Such a result can be easily applied to obtaining further insights and evaluations (see Figure 14 for some examples of possible economic implications in a real scenario). For example, application to the meningitis epidemics in Tuscany could reveal an overall cost saving of about 24.7 million Euros (including vaccine cost) by using the Nimenrix® vaccine to implement a hypothetical vaccination campaign according to the WHO recommendations.

Figure 14. Examples of economic implications. In case of meningitis epidemic and according to recommendations by the WHO, operators of each involved vaccination POD can be temporary hired to cover the target population within 2 weeks from the start of the vaccination campaign. The free time (if any) could be use to close the POD itself in advance for having a cost saving (assuming operator unitary costs per hour).

Although a vaccination POD which provides only one type of vaccination is not frequently to observe in reality, we underline that such a POD can offer valid organisation to be taken into consideration when there is a specific request to reach a vaccination goal, especially in a low setting resources and in a few days/weeks of vaccine sessions (i.e., not only during outbreaks).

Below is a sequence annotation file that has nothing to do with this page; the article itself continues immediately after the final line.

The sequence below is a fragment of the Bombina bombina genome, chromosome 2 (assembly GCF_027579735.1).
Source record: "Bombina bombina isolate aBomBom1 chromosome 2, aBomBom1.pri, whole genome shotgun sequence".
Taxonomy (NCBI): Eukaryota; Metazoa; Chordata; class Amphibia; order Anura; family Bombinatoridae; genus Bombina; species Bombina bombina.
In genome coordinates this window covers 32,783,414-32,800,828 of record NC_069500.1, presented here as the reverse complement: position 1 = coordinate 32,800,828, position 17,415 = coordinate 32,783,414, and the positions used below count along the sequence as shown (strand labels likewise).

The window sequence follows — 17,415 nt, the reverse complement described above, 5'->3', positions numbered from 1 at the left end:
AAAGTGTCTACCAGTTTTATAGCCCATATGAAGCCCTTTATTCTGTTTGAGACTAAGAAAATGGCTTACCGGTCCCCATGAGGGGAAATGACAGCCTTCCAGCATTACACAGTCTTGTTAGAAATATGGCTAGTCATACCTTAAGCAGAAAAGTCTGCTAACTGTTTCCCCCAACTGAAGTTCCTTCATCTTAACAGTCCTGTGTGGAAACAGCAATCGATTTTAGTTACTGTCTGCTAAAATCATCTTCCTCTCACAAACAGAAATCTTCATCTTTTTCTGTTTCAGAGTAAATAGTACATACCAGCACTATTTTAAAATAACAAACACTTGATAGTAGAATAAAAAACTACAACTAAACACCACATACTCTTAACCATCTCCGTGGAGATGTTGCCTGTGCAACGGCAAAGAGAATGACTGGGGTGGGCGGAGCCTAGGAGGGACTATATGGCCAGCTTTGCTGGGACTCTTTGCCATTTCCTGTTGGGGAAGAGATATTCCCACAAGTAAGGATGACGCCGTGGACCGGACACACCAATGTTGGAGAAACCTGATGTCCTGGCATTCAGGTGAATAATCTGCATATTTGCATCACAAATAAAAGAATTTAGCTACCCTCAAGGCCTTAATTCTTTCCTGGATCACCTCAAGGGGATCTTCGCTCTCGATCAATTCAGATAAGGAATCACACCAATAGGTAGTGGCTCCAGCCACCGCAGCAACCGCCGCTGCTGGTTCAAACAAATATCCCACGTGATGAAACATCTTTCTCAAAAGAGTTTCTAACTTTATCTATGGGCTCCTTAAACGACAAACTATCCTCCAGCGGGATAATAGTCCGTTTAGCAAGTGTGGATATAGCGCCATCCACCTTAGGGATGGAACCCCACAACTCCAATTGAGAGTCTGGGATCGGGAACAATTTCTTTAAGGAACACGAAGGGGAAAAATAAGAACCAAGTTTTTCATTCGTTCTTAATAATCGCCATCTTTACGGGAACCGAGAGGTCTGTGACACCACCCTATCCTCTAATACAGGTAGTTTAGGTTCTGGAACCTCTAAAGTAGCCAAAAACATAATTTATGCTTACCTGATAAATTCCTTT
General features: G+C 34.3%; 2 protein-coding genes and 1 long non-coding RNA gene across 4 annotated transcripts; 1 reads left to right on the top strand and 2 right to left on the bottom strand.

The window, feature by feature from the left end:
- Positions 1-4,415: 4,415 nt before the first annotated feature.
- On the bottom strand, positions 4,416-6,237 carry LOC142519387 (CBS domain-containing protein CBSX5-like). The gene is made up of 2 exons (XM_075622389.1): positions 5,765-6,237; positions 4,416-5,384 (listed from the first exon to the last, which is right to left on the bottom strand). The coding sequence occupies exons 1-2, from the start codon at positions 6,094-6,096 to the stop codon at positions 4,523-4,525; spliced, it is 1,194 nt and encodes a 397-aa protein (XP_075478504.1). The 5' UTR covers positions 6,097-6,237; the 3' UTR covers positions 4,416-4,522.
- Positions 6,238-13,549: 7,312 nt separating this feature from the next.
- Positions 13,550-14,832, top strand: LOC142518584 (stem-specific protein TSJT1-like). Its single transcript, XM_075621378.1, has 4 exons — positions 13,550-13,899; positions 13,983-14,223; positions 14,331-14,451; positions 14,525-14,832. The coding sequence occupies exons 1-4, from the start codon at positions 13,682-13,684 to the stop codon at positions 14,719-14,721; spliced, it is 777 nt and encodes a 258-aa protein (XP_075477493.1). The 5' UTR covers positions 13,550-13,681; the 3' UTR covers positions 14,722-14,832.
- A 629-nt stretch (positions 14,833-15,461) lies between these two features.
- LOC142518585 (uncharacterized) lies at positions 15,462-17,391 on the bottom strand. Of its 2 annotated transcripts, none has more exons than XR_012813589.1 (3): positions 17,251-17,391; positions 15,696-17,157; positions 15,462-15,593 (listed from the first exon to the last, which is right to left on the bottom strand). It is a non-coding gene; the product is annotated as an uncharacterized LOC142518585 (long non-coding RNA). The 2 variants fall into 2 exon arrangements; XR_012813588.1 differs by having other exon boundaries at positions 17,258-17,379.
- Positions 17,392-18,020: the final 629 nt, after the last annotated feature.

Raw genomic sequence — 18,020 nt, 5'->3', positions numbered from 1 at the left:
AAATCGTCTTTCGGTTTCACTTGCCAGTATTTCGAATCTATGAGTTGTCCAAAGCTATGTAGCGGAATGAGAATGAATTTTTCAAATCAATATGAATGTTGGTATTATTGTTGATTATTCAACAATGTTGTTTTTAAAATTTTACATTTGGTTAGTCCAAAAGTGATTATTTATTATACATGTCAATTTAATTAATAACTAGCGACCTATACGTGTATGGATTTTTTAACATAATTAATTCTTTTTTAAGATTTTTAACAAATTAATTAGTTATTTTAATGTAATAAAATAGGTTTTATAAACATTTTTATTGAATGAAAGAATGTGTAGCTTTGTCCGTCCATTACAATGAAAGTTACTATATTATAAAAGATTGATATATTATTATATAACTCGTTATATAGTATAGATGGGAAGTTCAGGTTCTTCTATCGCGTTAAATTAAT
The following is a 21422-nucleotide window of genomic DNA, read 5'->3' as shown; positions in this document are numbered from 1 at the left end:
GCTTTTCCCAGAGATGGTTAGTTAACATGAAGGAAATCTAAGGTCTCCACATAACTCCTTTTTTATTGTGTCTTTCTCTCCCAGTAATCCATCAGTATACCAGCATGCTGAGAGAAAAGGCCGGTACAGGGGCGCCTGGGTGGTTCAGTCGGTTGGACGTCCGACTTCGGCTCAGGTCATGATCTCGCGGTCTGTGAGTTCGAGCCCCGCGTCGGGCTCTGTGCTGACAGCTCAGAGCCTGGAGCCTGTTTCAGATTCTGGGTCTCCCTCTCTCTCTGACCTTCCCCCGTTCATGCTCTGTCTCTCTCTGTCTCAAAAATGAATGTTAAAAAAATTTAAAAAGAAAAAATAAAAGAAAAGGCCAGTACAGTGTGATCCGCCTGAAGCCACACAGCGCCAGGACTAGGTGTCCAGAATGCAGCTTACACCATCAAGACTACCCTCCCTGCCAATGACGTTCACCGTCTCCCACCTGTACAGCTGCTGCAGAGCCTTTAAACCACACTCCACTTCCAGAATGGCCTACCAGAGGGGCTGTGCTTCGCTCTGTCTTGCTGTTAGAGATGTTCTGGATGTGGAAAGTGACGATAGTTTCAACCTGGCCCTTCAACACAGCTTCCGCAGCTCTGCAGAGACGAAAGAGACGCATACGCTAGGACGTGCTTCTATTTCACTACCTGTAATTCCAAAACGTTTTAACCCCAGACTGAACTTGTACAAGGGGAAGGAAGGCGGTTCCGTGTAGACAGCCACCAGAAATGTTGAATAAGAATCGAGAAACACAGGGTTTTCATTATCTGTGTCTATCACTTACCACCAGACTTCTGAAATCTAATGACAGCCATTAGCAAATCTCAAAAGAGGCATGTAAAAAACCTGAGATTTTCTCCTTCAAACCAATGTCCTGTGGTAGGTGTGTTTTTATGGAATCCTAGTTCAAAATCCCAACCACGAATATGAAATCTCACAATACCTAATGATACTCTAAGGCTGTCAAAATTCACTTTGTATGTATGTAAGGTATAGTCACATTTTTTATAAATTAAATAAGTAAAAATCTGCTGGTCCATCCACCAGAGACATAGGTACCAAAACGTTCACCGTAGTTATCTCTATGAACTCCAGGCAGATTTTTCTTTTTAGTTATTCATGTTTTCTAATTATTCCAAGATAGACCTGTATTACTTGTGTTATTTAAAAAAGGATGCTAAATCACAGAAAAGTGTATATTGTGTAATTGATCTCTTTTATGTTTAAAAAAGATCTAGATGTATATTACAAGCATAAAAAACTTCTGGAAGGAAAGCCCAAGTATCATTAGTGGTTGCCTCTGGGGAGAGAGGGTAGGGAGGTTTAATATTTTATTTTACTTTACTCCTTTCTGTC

Our simulation results are confirmed by independent implementation of the simulator.

Future research could consider the simulation of specific vaccination centers in Italy and eventually in other countries as well, also considering different kind of vaccines, and the prototyping of simulation-based decision-support software for vaccination POD decision-makers.


DES = discrete-event simulation

FT = free time percentage

KPI = key performance indicators

O= output patients

POC = Proofs of concept      

POD = point of dispensing

T2T = time to target

Tadministration = vaccine administration time

Treconstitution = vaccine reconstitution time

WHO= World Health Organisation


This publication was supported an unconditional research grant from Pfizer Italia srl.